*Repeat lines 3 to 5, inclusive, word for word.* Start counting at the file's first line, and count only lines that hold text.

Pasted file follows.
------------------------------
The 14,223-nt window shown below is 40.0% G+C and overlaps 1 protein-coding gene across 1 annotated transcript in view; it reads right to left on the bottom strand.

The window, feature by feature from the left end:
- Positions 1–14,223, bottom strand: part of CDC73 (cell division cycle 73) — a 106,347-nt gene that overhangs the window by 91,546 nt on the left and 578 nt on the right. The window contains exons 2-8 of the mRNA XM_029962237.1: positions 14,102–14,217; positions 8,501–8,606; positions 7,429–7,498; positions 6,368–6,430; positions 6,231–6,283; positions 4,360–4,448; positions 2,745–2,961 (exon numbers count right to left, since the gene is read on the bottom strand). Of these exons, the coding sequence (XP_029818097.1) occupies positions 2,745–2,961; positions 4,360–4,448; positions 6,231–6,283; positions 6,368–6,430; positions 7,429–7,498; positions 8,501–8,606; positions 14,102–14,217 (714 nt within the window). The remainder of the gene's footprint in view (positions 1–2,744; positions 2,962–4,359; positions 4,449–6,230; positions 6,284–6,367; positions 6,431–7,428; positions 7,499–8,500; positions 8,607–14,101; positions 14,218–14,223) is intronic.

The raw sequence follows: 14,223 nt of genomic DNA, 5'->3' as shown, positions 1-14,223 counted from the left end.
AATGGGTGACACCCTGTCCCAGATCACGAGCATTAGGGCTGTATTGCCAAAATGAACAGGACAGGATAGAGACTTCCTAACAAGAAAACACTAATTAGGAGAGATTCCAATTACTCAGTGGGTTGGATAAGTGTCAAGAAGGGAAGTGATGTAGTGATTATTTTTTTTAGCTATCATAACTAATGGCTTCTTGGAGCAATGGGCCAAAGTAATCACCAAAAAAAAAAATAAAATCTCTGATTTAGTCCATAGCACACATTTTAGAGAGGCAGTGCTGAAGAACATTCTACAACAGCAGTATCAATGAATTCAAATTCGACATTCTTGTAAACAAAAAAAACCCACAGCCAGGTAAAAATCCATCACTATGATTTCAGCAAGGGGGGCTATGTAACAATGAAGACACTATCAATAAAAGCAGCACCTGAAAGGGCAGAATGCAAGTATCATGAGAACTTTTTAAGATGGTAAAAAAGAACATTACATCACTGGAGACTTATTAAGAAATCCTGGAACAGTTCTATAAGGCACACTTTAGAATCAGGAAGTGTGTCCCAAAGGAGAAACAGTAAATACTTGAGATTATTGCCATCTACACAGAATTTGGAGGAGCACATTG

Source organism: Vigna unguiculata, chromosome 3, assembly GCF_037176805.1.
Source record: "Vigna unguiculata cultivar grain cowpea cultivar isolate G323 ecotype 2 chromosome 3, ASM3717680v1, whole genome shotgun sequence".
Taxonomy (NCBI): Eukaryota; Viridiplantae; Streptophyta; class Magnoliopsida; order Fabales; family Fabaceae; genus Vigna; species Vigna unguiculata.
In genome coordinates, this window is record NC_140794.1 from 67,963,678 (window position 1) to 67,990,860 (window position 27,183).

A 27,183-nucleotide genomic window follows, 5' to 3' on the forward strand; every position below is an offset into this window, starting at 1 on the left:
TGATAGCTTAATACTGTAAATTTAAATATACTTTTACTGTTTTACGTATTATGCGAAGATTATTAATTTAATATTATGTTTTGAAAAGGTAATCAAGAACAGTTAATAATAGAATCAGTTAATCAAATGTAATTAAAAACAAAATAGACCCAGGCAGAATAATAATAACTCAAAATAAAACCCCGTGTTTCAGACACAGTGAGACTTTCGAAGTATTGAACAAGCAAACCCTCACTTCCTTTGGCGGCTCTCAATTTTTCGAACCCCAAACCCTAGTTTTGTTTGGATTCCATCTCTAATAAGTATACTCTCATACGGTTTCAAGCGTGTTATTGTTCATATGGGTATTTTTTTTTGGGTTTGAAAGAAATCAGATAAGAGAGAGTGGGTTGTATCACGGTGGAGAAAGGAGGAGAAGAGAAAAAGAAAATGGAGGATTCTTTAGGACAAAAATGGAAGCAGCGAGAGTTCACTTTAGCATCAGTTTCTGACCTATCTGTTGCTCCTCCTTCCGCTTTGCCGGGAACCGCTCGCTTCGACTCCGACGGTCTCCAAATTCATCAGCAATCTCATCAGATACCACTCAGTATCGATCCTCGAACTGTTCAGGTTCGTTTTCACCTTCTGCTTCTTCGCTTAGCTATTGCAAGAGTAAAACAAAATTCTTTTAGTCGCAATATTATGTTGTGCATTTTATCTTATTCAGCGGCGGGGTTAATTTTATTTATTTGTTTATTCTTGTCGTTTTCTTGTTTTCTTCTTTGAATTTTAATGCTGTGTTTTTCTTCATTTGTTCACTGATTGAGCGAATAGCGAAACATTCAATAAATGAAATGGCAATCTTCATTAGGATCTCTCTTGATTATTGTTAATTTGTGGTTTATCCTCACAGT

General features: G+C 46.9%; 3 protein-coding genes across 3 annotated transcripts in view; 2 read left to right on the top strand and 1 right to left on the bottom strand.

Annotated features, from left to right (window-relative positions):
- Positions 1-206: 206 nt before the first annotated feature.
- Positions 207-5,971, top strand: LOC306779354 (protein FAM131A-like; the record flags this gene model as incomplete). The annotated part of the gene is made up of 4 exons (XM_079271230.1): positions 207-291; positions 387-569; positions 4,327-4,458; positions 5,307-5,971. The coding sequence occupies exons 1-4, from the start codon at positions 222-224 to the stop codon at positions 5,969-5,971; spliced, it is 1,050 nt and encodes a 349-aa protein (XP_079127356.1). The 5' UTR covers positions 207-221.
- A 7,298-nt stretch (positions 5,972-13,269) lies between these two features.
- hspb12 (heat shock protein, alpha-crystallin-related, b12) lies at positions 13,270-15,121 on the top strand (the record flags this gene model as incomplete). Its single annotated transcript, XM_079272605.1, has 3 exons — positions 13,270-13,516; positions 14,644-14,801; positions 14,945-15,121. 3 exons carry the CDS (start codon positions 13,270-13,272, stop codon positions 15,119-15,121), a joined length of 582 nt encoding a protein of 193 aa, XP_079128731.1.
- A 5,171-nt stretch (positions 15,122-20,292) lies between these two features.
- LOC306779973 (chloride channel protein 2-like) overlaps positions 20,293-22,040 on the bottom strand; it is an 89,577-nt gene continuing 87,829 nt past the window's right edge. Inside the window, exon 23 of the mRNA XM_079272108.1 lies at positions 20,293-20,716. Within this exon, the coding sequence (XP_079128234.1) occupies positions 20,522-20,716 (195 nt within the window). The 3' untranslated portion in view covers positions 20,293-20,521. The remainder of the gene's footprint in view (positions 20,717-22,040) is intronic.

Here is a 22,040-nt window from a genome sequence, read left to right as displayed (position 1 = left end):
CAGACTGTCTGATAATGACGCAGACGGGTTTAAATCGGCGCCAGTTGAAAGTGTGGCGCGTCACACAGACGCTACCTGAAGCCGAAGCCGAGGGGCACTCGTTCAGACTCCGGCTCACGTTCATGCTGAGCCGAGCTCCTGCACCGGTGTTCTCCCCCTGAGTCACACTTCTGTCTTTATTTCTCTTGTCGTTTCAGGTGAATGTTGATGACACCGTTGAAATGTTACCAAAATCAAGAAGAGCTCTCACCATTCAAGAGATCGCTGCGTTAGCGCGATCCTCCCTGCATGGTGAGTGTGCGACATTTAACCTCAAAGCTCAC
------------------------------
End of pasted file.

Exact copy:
- Positions 1–14,223, bottom strand: part of CDC73 (cell division cycle 73) — a 106,347-nt gene that overhangs the window by 91,546 nt on the left and 578 nt on the right. The window contains exons 2-8 of the mRNA XM_029962237.1: positions 14,102–14,217; positions 8,501–8,606; positions 7,429–7,498; positions 6,368–6,430; positions 6,231–6,283; positions 4,360–4,448; positions 2,745–2,961 (exon numbers count right to left, since the gene is read on the bottom strand). Of these exons, the coding sequence (XP_029818097.1) occupies positions 2,745–2,961; positions 4,360–4,448; positions 6,231–6,283; positions 6,368–6,430; positions 7,429–7,498; positions 8,501–8,606; positions 14,102–14,217 (714 nt within the window). The remainder of the gene's footprint in view (positions 1–2,744; positions 2,962–4,359; positions 4,449–6,230; positions 6,284–6,367; positions 6,431–7,428; positions 7,499–8,500; positions 8,607–14,101; positions 14,218–14,223) is intronic.

The raw sequence follows: 14,223 nt of genomic DNA, 5'->3' as shown, positions 1-14,223 counted from the left end.
AATGGGTGACACCCTGTCCCAGATCACGAGCATTAGGGCTGTATTGCCAAAATGAACAGGACAGGATAGAGACTTCCTAACAAGAAAACACTAATTAGGAGAGATTCCAATTACTCAGTGGGTTGGATAAGTGTCAAGAAGGGAAGTGATGTAGTGATTATTTTTTTTAGCTATCATAACTAATGGCTTCTTGGAGCAATGGGCCAAAGTAATCACCAAAAAAAAAAATAAAATCTCTGATTTAGTCCATAGCACACATTTTAGAGAGGCAGTGCTGAAGAACATTCTACAACAGCAGTATCAATGAATTCAAATTCGACATTCTTGTAAACAAAAAAAACCCACAGCCAGGTAAAAATCCATCACTATGATTTCAGCAAGGGGGGCTATGTAACAATGAAGACACTATCAATAAAAGCAGCACCTGAAAGGGCAGAATGCAAGTATCATGAGAACTTTTTAAGATGGTAAAAAAGAACATTACATCACTGGAGACTTATTAAGAAATCCTGGAACAGTTCTATAAGGCACACTTTAGAATCAGGAAGTGTGTCCCAAAGGAGAAACAGTAAATACTTGAGATTATTGCCATCTACACAGAATTTGGAGGAGCACATTG